Among the 5 participating hospitals, 107 (96%) of the 112 patient-care units participated in at least one 10-day observation period: 71 (93.4%) of 76 at site A and 36 (94.7%) of 38 at site B. These 107 patient-care units accounted for 2,397 beds and 38,365 patient days and mapped to 26 unique NHSN-defined location types. Patient-care units were most commonly mapped to non–critical-care units: medical (n = 19), surgical (n = 12), oncology specialty (n = 12), medical-surgical combined (n = 11). Among critical care units, cardiothoracic (n = 7), medical (n = 6), coronary (n = 5), medical-surgical (n = 4), and neurosurgical (n = 4) were most common.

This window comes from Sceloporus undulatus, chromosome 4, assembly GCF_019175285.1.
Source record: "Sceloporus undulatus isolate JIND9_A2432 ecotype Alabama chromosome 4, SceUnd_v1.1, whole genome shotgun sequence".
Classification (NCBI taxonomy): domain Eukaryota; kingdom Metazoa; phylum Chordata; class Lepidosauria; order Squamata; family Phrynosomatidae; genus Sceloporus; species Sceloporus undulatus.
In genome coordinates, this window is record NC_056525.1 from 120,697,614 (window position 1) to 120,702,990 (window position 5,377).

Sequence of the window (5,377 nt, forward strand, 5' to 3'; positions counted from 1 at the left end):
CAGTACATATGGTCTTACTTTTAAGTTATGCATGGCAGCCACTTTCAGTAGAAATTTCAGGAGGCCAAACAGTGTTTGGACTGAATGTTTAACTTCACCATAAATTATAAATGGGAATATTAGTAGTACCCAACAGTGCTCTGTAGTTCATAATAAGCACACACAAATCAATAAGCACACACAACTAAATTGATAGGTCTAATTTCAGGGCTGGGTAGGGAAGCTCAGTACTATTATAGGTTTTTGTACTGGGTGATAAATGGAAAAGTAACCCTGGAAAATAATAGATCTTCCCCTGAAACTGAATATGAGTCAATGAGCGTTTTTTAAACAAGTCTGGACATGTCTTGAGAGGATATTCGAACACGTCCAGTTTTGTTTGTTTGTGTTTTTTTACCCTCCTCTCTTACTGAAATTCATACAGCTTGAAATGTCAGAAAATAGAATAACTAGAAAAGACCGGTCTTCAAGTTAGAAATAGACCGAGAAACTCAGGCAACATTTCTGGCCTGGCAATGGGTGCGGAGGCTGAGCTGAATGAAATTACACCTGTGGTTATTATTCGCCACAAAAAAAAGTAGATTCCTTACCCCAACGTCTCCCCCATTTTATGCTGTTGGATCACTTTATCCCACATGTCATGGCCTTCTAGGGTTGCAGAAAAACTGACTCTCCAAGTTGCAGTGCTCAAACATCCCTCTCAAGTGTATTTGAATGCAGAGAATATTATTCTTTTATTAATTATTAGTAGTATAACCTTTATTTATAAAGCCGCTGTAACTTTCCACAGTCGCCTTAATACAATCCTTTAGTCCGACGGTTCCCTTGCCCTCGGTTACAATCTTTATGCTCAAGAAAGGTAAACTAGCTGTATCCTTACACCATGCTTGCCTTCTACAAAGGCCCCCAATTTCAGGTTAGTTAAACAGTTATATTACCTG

In total, 1,588 diarrheal episodes were identified, of which 860 (435 at site A and 425 at site B) were new diarrheal episodes (Supplementary Table S1 online). When comparing patient characteristics, patients in site A, compared to site B, were more likely to be Black (56.3% vs 20.2%), more likely to be aged <50 years (24.6% vs 17.6%), less likely to have received laxatives (33.3% vs 64.5%), more likely to have received chemotherapy (7.4% vs 1.9%), and more likely to have been discharged home (64.5% vs 31.0%). Of the patients with new diarrheal episodes, 62.4% were residents of the EIP surveillance areas (65.0% in site A and 59.8% in site B) (Table 1).
Note. IQR, interquartile range; EIP, Emerging Infections Program.
a Pearson χ2 test.
b Kruskal-Wallis rank-sum test.
c Laxatives included docusate sodium, sennosides, polyethylene glycol 3350, biscodyl, fiber, lactulose, and/or psyllium.
d Long-term care included discharge to long-term care facilities, inpatient rehabilitation facility, or skilled nursing facility.